The family of slain Washington Post columnist Jamal Khashoggi announced Friday they have forgiven his Saudi killers, giving legal reprieve to the five government agents convicted of his murder who'd been sentenced to execution.
The sons of murdered Saudi journalist Jamal Khashoggi said Friday that they "forgive" the killers of their father.
Mr Khashoggi, a journalist for The Washington Post, visited the Saudi embassy in Istanbul in 2018 to obtain paperwork to marry his Turkish fiancee.
Khashoggi was murdered at the Saudi consulate in Istanbul in October 2018, allegedly by a 15-man Saudi hit squad who are believed to have dismembered him.
Saudi Arabia announced at the end of previous year that five people have been sentenced to death for taking part in Khashoggi's murder.
'His ambush and heinous murder does not have a statute of limitations and no one has the right to pardon his killers.
"We affirm our confidence in the Saudi judiciary at all levels", Salah Khashoggi said at the time, describing the trial as a "fair" one.
"We must assume that the family members of Jamal Khashoggi were under much pressure from Saudi officials to make this move".
"There were reports that the family was paid blood money by the Saudi Government - which were denied by Mr Khashoggi's son Salah", he said. His remains have not been found.
Crown Prince Mohammed bin Salman Al Saud's image was tarnished by Jamal Khashoggi's death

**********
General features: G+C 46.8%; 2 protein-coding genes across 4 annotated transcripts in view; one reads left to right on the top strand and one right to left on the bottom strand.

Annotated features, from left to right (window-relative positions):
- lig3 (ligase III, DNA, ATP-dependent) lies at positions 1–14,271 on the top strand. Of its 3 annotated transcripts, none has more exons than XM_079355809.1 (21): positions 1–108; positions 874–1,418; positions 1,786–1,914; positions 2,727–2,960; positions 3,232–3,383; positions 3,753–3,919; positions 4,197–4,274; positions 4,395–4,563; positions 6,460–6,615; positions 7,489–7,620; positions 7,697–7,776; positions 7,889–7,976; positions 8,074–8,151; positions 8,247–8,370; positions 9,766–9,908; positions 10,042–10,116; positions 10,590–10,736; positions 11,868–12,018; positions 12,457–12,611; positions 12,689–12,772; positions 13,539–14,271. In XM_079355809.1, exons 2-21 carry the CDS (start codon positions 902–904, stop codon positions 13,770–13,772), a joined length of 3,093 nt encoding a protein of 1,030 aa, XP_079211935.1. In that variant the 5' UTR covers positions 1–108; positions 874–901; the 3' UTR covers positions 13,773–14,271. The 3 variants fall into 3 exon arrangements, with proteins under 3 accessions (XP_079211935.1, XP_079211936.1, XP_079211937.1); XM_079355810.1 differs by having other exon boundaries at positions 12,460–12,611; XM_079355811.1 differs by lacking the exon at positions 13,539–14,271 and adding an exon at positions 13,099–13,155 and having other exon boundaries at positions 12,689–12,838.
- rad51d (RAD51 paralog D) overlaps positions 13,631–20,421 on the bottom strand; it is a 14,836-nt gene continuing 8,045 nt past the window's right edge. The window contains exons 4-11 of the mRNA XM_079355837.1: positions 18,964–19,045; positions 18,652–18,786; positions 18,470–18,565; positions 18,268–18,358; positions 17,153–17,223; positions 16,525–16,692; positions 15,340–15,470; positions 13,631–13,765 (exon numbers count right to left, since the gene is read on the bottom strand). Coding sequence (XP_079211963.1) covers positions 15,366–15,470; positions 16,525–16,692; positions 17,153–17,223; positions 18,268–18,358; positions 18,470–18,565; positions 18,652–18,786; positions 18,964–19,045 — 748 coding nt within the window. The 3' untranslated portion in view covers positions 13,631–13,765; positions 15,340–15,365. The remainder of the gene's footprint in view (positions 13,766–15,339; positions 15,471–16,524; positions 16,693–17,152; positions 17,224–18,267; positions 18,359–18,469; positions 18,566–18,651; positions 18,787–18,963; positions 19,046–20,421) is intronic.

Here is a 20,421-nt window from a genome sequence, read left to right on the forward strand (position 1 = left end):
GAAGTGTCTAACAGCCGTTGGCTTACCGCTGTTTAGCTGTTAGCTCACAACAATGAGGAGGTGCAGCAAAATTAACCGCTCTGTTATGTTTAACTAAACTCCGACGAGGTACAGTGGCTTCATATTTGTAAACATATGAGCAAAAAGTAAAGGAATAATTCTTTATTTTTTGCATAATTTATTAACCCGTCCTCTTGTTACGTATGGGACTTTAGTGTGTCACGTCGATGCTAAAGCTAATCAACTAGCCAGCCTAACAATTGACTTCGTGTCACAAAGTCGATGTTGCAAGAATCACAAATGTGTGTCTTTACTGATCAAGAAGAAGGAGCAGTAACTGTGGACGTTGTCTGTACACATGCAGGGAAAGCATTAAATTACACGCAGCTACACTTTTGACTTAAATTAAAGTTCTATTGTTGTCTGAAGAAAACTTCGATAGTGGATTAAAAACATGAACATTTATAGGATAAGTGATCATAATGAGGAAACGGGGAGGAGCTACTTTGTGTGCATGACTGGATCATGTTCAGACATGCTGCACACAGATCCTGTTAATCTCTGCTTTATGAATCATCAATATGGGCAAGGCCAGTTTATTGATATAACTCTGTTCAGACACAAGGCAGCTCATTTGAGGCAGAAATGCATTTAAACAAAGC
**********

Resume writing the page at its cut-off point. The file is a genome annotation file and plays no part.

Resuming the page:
Citing sharia law, Shihabi said Khashoggi's family reserved the right to "demand financial compensation from the murderers". The Saudi government initially denied any knowledge of the killing and later called it a rogue operation.
The verdicts were criticized by human rights groups because of the trial's secrecy.
Saudi officials say he had no role, although in September 2019 MBS indicated some personal accountability, saying the grisly killing "happened under my watch".
An outspoken critic of the Saudi monarchy, particularly of Crown Prince Mohammed Bin Salman (MBS), the elder Khashoggi fled to the USA in a self-imposed exile fearing for his life.
After initially offering shifting accounts of what transpired, and under intense global and Turkish pressure, Saudi prosecutors eventually settled on the explanation that Khashoggi had been killed by Saudi agents in an operation masterminded by two of the crown prince's top aides at the time.
Saudi prosecutors had said deputy intelligence chief Ahmed al-Assiri oversaw Khashoggi's killing and the US Treasury had claimed the royal court's media czar Saud al-Qahtani was "part of the planning and execution" of the operation that led to the murder.
Eleven people were charged in the case, including three who were acquitted.
The grisly killing, which took place as his Turkish fiance waited for him outside the building, drew worldwide condemnation of Prince Mohammed.